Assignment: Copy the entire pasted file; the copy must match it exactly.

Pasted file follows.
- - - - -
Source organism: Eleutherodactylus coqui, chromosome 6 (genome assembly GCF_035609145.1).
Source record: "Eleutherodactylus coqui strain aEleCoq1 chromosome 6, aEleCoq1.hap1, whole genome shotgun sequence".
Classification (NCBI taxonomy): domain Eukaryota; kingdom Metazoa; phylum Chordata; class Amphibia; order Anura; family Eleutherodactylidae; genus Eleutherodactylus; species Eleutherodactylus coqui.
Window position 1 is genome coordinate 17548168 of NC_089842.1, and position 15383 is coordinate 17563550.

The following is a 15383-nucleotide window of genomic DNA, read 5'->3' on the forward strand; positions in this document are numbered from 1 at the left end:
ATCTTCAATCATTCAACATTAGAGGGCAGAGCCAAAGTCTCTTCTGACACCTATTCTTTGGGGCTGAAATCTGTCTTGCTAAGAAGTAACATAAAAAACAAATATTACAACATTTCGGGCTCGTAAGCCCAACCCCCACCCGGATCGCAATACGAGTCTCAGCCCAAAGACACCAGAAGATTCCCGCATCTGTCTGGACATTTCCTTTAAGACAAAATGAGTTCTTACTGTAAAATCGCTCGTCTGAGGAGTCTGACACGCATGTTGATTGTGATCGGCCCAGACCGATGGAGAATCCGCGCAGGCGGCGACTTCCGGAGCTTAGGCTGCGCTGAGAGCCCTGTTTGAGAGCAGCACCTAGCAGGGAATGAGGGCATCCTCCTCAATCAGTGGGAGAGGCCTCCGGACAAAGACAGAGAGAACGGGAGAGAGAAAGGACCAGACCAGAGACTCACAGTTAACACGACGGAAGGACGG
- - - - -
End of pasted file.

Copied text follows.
Source organism: Eleutherodactylus coqui, chromosome 6 (genome assembly GCF_035609145.1).
Source record: "Eleutherodactylus coqui strain aEleCoq1 chromosome 6, aEleCoq1.hap1, whole genome shotgun sequence".
Classification (NCBI taxonomy): domain Eukaryota; kingdom Metazoa; phylum Chordata; class Amphibia; order Anura; family Eleutherodactylidae; genus Eleutherodactylus; species Eleutherodactylus coqui.
Window position 1 is genome coordinate 17548168 of NC_089842.1, and position 15383 is coordinate 17563550.

The following is a 15383-nucleotide window of genomic DNA, read 5'->3' on the forward strand; positions in this document are numbered from 1 at the left end:
ATCTTCAATCATTCAACATTAGAGGGCAGAGCCAAAGTCTCTTCTGACACCTATTCTTTGGGGCTGAAATCTGTCTTGCTAAGAAGTAACATAAAAAACAAATATTACAACATTTCGGGCTCGTAAGCCCAACCCCCACCCGGATCGCAATACGAGTCTCAGCCCAAAGACACCAGAAGATTCCCGCATCTGTCTGGACATTTCCTTTAAGACAAAATGAGTTCTTACTGTAAAATCGCTCGTCTGAGGAGTCTGACACGCATGTTGATTGTGATCGGCCCAGACCGATGGAGAATCCGCGCAGGCGGCGACTTCCGGAGCTTAGGCTGCGCTGAGAGCCCTGTTTGAGAGCAGCACCTAGCAGGGAATGAGGGCATCCTCCTCAATCAGTGGGAGAGGCCTCCGGACAAAGACAGAGAGAACGGGAGAGAGAAAGGACCAGACCAGAGACTCACAGTTAACACGACGGAAGGACGG